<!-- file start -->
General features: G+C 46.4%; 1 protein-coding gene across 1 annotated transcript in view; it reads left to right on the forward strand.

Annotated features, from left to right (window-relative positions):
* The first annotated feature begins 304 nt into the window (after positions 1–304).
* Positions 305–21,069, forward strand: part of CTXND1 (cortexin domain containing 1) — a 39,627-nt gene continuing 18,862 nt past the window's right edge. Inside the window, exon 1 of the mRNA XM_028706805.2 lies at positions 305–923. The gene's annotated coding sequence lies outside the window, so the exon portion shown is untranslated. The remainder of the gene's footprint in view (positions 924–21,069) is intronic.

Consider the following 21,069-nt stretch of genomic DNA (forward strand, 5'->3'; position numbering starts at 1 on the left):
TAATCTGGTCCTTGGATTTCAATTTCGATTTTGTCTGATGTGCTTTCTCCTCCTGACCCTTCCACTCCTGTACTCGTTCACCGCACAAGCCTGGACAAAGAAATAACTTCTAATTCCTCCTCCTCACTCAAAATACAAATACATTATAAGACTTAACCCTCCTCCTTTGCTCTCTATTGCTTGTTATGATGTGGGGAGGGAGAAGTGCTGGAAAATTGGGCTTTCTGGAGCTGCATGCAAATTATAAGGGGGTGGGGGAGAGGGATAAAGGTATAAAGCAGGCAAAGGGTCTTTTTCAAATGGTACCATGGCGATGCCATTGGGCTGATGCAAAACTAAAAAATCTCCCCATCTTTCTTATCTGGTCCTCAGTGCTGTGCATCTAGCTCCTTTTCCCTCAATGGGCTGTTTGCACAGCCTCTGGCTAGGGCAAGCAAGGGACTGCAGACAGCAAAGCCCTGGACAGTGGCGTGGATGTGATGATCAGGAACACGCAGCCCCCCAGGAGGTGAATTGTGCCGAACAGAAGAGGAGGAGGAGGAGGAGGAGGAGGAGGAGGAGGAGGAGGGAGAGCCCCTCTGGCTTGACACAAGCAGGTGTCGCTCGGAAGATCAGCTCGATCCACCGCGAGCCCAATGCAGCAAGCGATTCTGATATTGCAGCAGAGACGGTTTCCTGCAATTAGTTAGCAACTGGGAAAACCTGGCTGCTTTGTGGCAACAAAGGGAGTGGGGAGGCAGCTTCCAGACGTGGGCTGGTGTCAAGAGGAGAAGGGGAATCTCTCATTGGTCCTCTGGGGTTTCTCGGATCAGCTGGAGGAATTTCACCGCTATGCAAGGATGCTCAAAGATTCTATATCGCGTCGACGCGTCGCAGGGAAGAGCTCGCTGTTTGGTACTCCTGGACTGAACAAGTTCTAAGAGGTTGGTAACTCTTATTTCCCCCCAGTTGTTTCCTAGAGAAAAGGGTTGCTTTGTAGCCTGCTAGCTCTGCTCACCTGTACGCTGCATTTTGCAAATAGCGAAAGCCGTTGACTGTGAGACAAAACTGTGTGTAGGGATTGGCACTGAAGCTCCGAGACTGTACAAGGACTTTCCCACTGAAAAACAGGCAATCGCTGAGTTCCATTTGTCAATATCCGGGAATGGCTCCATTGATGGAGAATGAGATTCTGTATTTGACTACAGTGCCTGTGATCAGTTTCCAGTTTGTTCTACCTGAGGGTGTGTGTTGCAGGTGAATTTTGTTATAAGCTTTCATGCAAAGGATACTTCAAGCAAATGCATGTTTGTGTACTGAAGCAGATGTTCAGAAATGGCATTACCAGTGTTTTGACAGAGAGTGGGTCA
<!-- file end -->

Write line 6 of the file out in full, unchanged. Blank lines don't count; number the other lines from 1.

TAATCTGGTCCTTGGATTTCAATTTCGATTTTGTCTGATGTGCTTTCTCCTCCTGACCCTTCCACTCCTGTACTCGTTCACCGCACAAGCCTGGACAAAGAAATAACTTCTAATTCCTCCTCCTCACTCAAAATACAAATACATTATAAGACTTAACCCTCCTCCTTTGCTCTCTATTGCTTGTTATGATGTGGGGAGGGAGAAGTGCTGGAAAATTGGGCTTTCTGGAGCTGCATGCAAATTATAAGGGGGTGGGGGAGAGGGATAAAGGTATAAAGCAGGCAAAGGGTCTTTTTCAAATGGTACCATGGCGATGCCATTGGGCTGATGCAAAACTAAAAAATCTCCCCATCTTTCTTATCTGGTCCTCAGTGCTGTGCATCTAGCTCCTTTTCCCTCAATGGGCTGTTTGCACAGCCTCTGGCTAGGGCAAGCAAGGGACTGCAGACAGCAAAGCCCTGGACAGTGGCGTGGATGTGATGATCAGGAACACGCAGCCCCCCAGGAGGTGAATTGTGCCGAACAGAAGAGGAGGAGGAGGAGGAGGAGGAGGAGGAGGAGGAGGAGGGAGAGCCCCTCTGGCTTGACACAAGCAGGTGTCGCTCGGAAGATCAGCTCGATCCACCGCGAGCCCAATGCAGCAAGCGATTCTGATATTGCAGCAGAGACGGTTTCCTGCAATTAGTTAGCAACTGGGAAAACCTGGCTGCTTTGTGGCAACAAAGGGAGTGGGGAGGCAGCTTCCAGACGTGGGCTGGTGTCAAGAGGAGAAGGGGAATCTCTCATTGGTCCTCTGGGGTTTCTCGGATCAGCTGGAGGAATTTCACCGCTATGCAAGGATGCTCAAAGATTCTATATCGCGTCGACGCGTCGCAGGGAAGAGCTCGCTGTTTGGTACTCCTGGACTGAACAAGTTCTAAGAGGTTGGTAACTCTTATTTCCCCCCAGTTGTTTCCTAGAGAAAAGGGTTGCTTTGTAGCCTGCTAGCTCTGCTCACCTGTACGCTGCATTTTGCAAATAGCGAAAGCCGTTGACTGTGAGACAAAACTGTGTGTAGGGATTGGCACTGAAGCTCCGAGACTGTACAAGGACTTTCCCACTGAAAAACAGGCAATCGCTGAGTTCCATTTGTCAATATCCGGGAATGGCTCCATTGATGGAGAATGAGATTCTGTATTTGACTACAGTGCCTGTGATCAGTTTCCAGTTTGTTCTACCTGAGGGTGTGTGTTGCAGGTGAATTTTGTTATAAGCTTTCATGCAAAGGATACTTCAAGCAAATGCATGTTTGTGTACTGAAGCAGATGTTCAGAAATGGCATTACCAGTGTTTTGACAGAGAGTGGGTCA